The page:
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  • Author or Editor: Qingfeng Niu x
  • Journal of the American Society for Horticultural Science x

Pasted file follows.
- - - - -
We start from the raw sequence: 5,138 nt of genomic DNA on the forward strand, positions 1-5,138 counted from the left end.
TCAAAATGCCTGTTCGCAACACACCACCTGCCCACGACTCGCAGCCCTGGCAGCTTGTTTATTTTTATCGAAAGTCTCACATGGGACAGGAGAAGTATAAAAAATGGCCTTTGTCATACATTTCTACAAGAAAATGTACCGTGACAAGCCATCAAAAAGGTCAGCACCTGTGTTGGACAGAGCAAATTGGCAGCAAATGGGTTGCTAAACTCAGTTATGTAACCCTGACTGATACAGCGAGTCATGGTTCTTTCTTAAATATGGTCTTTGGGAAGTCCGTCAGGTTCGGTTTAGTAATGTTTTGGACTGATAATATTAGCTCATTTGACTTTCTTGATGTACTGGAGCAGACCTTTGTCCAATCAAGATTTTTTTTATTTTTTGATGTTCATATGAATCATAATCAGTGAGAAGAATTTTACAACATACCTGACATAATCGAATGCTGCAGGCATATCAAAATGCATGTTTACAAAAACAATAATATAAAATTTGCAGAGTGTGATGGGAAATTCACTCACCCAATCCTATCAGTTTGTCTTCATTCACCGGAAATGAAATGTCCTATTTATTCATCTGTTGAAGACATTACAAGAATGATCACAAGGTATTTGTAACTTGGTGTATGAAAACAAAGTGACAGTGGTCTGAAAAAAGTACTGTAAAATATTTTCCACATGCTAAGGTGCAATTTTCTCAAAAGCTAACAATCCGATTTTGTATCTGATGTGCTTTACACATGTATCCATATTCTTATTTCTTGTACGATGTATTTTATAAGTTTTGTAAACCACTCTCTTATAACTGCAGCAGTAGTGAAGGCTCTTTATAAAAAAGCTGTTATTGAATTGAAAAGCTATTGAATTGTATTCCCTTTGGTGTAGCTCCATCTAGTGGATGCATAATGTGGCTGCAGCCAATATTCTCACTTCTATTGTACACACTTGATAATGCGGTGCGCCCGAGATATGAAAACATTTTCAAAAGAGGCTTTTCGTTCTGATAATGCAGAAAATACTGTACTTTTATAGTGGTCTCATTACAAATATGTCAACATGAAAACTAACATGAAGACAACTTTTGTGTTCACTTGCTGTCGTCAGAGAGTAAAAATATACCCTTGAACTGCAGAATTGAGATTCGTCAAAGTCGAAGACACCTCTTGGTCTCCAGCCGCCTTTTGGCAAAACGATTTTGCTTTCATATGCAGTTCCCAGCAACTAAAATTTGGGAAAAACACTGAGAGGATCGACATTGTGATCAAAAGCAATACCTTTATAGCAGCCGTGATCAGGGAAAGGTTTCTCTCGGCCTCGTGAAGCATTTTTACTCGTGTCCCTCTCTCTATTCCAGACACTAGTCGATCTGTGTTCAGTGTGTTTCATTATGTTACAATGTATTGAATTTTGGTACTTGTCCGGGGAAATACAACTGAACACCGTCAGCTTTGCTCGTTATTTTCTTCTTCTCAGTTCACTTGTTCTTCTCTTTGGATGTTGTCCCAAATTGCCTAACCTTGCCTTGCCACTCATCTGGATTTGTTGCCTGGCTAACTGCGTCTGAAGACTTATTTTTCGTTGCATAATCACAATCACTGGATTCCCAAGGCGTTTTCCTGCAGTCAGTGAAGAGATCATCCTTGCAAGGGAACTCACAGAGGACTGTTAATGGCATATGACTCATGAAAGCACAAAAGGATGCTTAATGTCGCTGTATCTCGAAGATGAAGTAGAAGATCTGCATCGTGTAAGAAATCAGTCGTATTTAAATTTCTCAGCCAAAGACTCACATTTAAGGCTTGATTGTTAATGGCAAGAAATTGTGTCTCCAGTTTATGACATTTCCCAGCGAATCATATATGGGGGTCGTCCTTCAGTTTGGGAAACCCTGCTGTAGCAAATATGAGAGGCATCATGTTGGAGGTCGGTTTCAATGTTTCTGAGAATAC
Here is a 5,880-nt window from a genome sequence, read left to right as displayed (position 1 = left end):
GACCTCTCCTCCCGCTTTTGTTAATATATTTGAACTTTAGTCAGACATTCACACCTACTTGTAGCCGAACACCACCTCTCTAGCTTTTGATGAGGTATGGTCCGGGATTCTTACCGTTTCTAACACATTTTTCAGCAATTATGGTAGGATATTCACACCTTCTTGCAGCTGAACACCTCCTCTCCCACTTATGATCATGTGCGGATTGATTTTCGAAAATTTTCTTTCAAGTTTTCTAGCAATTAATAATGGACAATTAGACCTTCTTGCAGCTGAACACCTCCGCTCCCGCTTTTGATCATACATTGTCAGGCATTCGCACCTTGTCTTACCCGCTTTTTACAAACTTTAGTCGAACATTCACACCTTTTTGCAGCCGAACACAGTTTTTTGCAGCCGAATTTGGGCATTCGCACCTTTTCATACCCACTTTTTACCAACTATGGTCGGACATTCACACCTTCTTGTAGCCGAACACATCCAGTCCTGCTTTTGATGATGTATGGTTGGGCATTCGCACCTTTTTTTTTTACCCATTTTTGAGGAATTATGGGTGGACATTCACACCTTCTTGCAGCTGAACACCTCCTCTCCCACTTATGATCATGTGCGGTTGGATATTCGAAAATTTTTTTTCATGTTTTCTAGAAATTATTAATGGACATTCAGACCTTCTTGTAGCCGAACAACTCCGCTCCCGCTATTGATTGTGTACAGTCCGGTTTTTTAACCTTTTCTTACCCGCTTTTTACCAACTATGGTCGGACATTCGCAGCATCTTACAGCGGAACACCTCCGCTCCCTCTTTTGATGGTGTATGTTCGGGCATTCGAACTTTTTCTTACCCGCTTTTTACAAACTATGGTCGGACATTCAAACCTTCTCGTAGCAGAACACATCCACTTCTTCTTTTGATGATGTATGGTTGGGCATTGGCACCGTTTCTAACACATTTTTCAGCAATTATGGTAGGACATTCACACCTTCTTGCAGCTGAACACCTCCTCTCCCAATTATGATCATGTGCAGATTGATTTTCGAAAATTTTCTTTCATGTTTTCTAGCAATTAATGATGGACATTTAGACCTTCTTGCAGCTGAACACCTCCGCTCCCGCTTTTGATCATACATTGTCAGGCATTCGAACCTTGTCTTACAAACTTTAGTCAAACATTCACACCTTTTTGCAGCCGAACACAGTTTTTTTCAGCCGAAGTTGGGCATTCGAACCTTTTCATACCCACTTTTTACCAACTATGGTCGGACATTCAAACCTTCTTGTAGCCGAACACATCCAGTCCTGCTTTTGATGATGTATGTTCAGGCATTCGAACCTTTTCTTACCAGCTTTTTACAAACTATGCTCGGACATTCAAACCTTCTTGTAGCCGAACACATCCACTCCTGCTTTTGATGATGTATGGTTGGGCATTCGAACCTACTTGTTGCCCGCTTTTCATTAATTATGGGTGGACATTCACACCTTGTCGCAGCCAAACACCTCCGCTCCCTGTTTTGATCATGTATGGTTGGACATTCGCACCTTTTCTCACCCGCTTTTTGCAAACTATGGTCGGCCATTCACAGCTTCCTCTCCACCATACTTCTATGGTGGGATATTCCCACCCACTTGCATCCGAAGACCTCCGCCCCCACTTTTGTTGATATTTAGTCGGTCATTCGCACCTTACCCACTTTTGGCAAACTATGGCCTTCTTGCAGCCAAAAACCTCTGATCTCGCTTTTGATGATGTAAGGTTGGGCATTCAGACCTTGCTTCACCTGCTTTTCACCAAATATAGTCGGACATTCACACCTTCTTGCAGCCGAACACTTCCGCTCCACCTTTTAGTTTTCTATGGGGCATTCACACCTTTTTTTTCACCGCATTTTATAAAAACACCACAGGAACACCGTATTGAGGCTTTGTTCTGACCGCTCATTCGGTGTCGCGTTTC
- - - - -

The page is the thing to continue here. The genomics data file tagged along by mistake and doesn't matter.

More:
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Pyrus betulaefolia is one of the most popular pear (Pyrus) rootstocks in China and other east Asian countries because of its good adaptability to versatile environments. However, the number of wild P. betulaefolia populations is decreasing because of habitat destruction and fragmentation. An urgent evaluation of P. betulaefolia genetic diversity and population structure is necessary to develop a conservation strategy for this important wild species. Thirteen simple sequence repeat loci were detected to infer the genetic composition of 18 P. betulaefolia populations in northern China. The average number of different alleles for each locus was 7.1. The number of effective alleles among loci ranged from 1.77 to 5.94. The overall mean values of expected and observed heterozygosity were 0.702 and 0.687, respectively. The Taihang Mountains, which run from northeast to southwest, acted as natural boundary in shaping the genetic diversity of P. betulaefolia in northern China. The distinct pattern, which was also observed in the distribution of chloroplast DNA (cpDNA) variation, appeared to be obscured by pollen-mediated gene flow in the distribution of nuclear microsatellite variation. Large populations with high allelic richness (e.g., populations BT, ZN, and QS) are considered suitable for in situ conservation because of the potential for adaptation to future environmental change. The smaller populations had mixed gene pools (e.g., populations GQ and XF) and should therefore also be considered for ex situ conservation. Preserving genetic diversity in seeds was proposed when field collections are fully characterized.

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